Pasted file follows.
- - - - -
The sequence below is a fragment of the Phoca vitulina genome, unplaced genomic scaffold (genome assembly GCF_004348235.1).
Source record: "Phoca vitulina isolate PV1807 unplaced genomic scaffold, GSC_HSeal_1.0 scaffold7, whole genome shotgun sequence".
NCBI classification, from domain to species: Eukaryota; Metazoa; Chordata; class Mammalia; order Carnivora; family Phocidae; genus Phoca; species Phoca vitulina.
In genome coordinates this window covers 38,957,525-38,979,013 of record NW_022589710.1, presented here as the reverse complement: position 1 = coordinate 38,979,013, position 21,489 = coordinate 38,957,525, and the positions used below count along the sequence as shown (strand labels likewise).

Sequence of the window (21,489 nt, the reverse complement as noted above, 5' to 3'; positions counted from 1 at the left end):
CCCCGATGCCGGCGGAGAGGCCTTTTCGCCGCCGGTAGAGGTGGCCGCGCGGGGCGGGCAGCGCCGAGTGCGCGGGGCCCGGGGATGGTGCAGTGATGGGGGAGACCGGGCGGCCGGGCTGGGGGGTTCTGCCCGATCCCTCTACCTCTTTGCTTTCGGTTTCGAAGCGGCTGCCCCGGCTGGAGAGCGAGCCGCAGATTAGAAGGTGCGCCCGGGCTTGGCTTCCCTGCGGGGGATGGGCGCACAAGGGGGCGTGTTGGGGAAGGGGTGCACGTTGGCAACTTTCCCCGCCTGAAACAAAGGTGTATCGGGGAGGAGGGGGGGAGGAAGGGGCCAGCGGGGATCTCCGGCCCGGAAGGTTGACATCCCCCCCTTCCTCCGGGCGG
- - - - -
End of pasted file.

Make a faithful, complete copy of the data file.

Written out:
The sequence below is a fragment of the Phoca vitulina genome, unplaced genomic scaffold (genome assembly GCF_004348235.1).
Source record: "Phoca vitulina isolate PV1807 unplaced genomic scaffold, GSC_HSeal_1.0 scaffold7, whole genome shotgun sequence".
NCBI classification, from domain to species: Eukaryota; Metazoa; Chordata; class Mammalia; order Carnivora; family Phocidae; genus Phoca; species Phoca vitulina.
In genome coordinates this window covers 38,957,525-38,979,013 of record NW_022589710.1, presented here as the reverse complement: position 1 = coordinate 38,979,013, position 21,489 = coordinate 38,957,525, and the positions used below count along the sequence as shown (strand labels likewise).

Sequence of the window (21,489 nt, the reverse complement as noted above, 5' to 3'; positions counted from 1 at the left end):
CCCCGATGCCGGCGGAGAGGCCTTTTCGCCGCCGGTAGAGGTGGCCGCGCGGGGCGGGCAGCGCCGAGTGCGCGGGGCCCGGGGATGGTGCAGTGATGGGGGAGACCGGGCGGCCGGGCTGGGGGGTTCTGCCCGATCCCTCTACCTCTTTGCTTTCGGTTTCGAAGCGGCTGCCCCGGCTGGAGAGCGAGCCGCAGATTAGAAGGTGCGCCCGGGCTTGGCTTCCCTGCGGGGGATGGGCGCACAAGGGGGCGTGTTGGGGAAGGGGTGCACGTTGGCAACTTTCCCCGCCTGAAACAAAGGTGTATCGGGGAGGAGGGGGGGAGGAAGGGGCCAGCGGGGATCTCCGGCCCGGAAGGTTGACATCCCCCCCTTCCTCCGGGCGG